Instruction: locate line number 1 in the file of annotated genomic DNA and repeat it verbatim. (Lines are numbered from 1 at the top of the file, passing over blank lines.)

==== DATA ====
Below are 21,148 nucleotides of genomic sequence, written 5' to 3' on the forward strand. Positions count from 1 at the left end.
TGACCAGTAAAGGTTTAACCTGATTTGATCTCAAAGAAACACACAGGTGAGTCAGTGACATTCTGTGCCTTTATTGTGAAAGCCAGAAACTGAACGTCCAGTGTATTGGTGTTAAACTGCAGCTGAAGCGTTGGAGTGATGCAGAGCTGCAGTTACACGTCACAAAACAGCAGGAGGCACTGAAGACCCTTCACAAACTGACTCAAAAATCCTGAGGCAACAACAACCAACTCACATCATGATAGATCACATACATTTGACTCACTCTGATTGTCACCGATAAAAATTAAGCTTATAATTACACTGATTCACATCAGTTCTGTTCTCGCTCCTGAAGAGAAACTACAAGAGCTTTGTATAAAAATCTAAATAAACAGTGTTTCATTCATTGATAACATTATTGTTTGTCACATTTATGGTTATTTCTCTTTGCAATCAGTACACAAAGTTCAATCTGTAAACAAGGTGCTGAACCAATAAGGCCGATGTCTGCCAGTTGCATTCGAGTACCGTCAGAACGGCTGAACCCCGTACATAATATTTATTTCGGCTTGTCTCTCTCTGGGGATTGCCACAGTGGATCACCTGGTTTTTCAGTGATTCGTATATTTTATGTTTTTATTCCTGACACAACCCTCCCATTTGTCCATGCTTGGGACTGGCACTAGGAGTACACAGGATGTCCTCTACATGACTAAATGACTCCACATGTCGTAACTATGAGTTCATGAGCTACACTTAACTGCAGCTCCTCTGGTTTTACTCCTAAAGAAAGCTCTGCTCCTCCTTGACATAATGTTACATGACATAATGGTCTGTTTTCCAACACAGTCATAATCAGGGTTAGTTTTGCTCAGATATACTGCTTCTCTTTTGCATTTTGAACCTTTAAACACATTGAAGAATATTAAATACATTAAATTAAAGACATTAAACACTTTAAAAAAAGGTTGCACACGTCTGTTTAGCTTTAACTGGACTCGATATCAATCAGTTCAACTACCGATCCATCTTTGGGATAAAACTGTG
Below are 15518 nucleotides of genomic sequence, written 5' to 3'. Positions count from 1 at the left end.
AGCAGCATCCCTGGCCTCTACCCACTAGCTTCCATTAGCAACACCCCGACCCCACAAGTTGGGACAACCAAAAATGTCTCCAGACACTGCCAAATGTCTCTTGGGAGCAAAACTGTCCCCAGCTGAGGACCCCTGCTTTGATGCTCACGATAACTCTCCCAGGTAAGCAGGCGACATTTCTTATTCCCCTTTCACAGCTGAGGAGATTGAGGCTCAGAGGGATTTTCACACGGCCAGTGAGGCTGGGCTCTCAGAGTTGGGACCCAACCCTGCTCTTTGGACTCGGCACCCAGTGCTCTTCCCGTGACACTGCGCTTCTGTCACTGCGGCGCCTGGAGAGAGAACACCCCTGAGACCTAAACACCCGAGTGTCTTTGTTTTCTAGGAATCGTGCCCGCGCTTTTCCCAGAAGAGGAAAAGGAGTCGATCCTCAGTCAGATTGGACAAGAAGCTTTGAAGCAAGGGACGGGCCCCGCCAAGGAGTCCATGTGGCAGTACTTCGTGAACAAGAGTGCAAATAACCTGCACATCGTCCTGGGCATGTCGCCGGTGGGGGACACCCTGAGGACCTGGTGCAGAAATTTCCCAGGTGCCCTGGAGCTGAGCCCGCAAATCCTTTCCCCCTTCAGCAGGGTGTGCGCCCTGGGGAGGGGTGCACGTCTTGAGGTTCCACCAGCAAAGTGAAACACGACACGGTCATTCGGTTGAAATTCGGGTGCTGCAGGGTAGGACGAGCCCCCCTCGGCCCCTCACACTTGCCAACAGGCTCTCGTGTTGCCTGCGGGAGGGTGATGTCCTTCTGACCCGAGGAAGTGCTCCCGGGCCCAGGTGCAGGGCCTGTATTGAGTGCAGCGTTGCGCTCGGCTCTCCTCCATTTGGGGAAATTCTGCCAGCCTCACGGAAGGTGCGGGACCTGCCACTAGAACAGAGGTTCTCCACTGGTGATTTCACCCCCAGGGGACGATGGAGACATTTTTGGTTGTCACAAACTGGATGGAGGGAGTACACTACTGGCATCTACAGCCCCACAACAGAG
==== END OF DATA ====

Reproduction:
Below are 21,148 nucleotides of genomic sequence, written 5' to 3' on the forward strand. Positions count from 1 at the left end.